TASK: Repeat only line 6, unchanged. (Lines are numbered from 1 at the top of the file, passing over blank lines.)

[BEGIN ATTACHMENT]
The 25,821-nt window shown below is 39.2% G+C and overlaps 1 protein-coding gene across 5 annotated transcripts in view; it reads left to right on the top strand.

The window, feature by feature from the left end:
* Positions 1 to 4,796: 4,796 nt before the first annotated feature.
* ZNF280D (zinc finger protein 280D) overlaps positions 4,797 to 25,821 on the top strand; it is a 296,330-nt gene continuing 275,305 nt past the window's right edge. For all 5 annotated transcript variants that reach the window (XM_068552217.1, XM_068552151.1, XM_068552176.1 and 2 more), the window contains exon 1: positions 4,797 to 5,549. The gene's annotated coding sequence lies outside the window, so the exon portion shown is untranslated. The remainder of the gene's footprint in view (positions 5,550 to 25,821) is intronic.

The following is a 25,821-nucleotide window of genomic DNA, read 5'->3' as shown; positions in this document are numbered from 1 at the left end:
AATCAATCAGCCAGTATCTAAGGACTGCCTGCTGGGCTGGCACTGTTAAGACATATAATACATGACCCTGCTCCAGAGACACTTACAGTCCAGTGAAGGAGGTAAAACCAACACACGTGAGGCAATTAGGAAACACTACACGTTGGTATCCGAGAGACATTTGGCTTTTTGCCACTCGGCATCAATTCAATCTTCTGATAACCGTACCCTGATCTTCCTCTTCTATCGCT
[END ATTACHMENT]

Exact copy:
AATCAATCAGCCAGTATCTAAGGACTGCCTGCTGGGCTGGCACTGTTAAGACATATAATACATGACCCTGCTCCAGAGACACTTACAGTCCAGTGAAGGAGGTAAAACCAACACACGTGAGGCAATTAGGAAACACTACACGTTGGTATCCGAGAGACATTTGGCTTTTTGCCACTCGGCATCAATTCAATCTTCTGATAACCGTACCCTGATCTTCCTCTTCTATCGCT